Splunk® Enterprise

Managing Indexers and Clusters of Indexers

Indexer cluster deployment overview

This topic describes the main steps to deploying indexer clusters. Subsequent topics describe these steps in detail.

Before you attempt to deploy a cluster, you must be familiar with several areas of Splunk Enterprise administration:

  • How to configure indexers. In particular, see "How the indexer stores indexes", along with the other topics in this manual that describe managing indexes.
  • What a search head does. For an introduction to distributed search, see "About distributed search" in the Distributed Search manual. Note, however, that you configure search heads for indexer clusters somewhat differently from other search heads. For information on the differences see "Search head configuration overview" in this manual.
  • How to use a forwarder to get data into an indexer. See "Use forwarders" in the Getting Data In manual.

Important: This chapter assumes that you are deploying independent search heads in the indexer cluster. For information on how to incorporate search heads that are members of a search head cluster, see "Integrate the search head cluster with an indexer cluster" in the Distributed Search manual.

Migrating from a non-clustered Splunk Enterprise deployment?

Clustered indexers (peers) have several different requirements from non-clustered indexers. It is important that you be aware of these issues before you migrate your indexers. See "Key differences between clustered and non-clustered deployments of indexers". After you read that material, go to "Migrate non-clustered indexers to a clustered environment" for the actual migration process.

Important: Before migrating an indexer from non-clustered to clustered, be certain of your needs. The process goes in one direction only. There is no supported procedure for converting an indexer from clustered to non-clustered.

Deploying a multisite cluster?

Multisite indexer clusters are considerably more complex than single-site clusters. Deploying them requires that you consider some additional issues and perform an entirely different set of configurations. If you are deploying a multisite cluster, read this topic first and then read "Multisite indexer cluster deployment overview".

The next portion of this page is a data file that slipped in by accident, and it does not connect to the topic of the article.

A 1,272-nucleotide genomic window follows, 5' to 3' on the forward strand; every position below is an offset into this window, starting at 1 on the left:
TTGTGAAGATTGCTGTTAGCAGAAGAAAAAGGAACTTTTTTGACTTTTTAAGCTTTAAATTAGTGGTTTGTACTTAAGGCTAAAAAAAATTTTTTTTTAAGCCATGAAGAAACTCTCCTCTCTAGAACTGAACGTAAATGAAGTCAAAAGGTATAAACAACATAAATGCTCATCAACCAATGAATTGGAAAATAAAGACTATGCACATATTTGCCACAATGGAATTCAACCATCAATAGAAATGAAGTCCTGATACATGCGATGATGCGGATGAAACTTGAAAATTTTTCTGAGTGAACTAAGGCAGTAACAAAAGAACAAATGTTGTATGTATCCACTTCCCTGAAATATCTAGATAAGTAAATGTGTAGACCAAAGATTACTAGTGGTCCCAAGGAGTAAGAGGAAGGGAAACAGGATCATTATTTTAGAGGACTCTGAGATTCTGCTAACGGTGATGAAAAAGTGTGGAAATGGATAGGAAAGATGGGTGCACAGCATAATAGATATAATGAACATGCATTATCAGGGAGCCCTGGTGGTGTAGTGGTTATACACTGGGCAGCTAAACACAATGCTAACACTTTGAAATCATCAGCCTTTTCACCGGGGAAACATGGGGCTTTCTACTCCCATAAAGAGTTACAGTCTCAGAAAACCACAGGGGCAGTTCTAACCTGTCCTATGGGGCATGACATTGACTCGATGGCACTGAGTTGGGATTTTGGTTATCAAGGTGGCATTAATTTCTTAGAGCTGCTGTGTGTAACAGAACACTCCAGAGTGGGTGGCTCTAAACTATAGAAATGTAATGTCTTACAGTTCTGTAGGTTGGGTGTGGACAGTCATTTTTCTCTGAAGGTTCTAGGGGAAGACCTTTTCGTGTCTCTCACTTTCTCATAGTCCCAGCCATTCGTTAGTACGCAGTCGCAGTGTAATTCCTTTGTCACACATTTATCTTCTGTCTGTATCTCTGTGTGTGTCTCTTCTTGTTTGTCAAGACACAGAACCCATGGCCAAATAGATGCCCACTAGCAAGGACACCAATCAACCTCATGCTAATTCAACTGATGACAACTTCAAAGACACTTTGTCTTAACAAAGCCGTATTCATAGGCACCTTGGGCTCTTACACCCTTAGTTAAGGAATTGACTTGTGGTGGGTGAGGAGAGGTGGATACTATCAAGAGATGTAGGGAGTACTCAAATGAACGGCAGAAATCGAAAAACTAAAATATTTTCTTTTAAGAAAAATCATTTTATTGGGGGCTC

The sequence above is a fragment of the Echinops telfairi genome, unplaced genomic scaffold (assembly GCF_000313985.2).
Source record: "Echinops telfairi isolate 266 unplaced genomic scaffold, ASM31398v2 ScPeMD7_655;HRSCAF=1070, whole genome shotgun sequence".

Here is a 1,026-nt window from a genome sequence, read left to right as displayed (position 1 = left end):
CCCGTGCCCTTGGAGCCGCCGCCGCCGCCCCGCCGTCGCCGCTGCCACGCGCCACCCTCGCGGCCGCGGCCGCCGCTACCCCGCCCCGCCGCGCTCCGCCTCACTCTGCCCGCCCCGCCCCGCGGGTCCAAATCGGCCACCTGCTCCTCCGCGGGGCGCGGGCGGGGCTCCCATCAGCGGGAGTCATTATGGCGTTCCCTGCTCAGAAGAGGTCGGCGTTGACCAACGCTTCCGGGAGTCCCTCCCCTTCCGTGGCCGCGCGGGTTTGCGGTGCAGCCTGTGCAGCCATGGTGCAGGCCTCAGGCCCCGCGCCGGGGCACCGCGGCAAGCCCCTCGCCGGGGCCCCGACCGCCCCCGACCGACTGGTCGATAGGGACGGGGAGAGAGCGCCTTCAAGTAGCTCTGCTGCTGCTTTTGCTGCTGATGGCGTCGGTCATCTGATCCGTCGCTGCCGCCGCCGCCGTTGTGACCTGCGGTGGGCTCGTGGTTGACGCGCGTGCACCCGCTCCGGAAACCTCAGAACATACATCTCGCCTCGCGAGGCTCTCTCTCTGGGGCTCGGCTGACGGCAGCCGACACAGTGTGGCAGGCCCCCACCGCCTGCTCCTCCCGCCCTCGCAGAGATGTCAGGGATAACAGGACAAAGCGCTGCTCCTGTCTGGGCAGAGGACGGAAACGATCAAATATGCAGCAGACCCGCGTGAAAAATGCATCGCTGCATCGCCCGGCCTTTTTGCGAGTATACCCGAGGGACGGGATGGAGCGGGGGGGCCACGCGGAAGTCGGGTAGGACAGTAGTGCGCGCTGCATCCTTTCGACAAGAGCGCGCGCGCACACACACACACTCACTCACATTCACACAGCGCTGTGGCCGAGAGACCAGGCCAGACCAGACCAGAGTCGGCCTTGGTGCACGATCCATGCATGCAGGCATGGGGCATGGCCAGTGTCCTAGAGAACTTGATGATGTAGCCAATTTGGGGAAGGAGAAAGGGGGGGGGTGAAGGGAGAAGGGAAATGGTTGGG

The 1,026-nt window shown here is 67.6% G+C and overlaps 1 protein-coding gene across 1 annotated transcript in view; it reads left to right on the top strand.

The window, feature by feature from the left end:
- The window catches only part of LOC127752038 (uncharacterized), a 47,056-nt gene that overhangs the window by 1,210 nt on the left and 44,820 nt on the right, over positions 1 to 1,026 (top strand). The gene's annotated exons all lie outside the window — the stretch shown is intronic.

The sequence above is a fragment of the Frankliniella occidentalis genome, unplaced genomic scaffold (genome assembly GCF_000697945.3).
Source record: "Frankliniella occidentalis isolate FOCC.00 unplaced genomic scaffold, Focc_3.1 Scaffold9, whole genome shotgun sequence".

Deploy a cluster

When you deploy a cluster, you enable and configure the cluster manager node and the peer nodes that perform the indexing. You also enable a search head to search data in the cluster. In addition, you usually set up forwarders to send data to the cluster. Here is a diagram of a small cluster, showing the various nodes that you deploy:

2021 Simplified basic cluster 60.png

These are the key steps in deploying clusters:

1. Identify your requirements:

a. Understand your data availability and failover needs. See "About indexer clusters".

b. Determine whether you will be deploying a basic, single-site cluster or a multisite cluster. Multisite clusters offer strong disaster recovery capabilities because they allow you to distribute copies of your data across multiple locations. They also enable search affinity, which reduces network traffic by limiting searches to local data. For more information, read "Multisite indexer clusters".

c. Decide what replication factor you want to implement. The replication factor is the number of copies of raw data that the cluster maintains. Your optimal replication factor depends on factors specific to your environment, but essentially involves a trade-off between failure tolerance and storage capacity. A higher replication factor means that more copies of the data will reside on more peer nodes, so your cluster can tolerate more node failures without loss of data availability. But it also means that you will need more nodes and more storage to handle the additional data. For multisite clusters, you also need to decide how many copies to put on each site. For more information, see "Replication factor".

Warning: Make sure you start by choosing the right replication factor for your needs. It is inadvisable to increase the replication factor after the cluster contains a significant amount of data. The cluster would need to perform a large amount of bucket copying to match the increased replication factor, slowing significantly the overall performance of your cluster while the copying is occurring.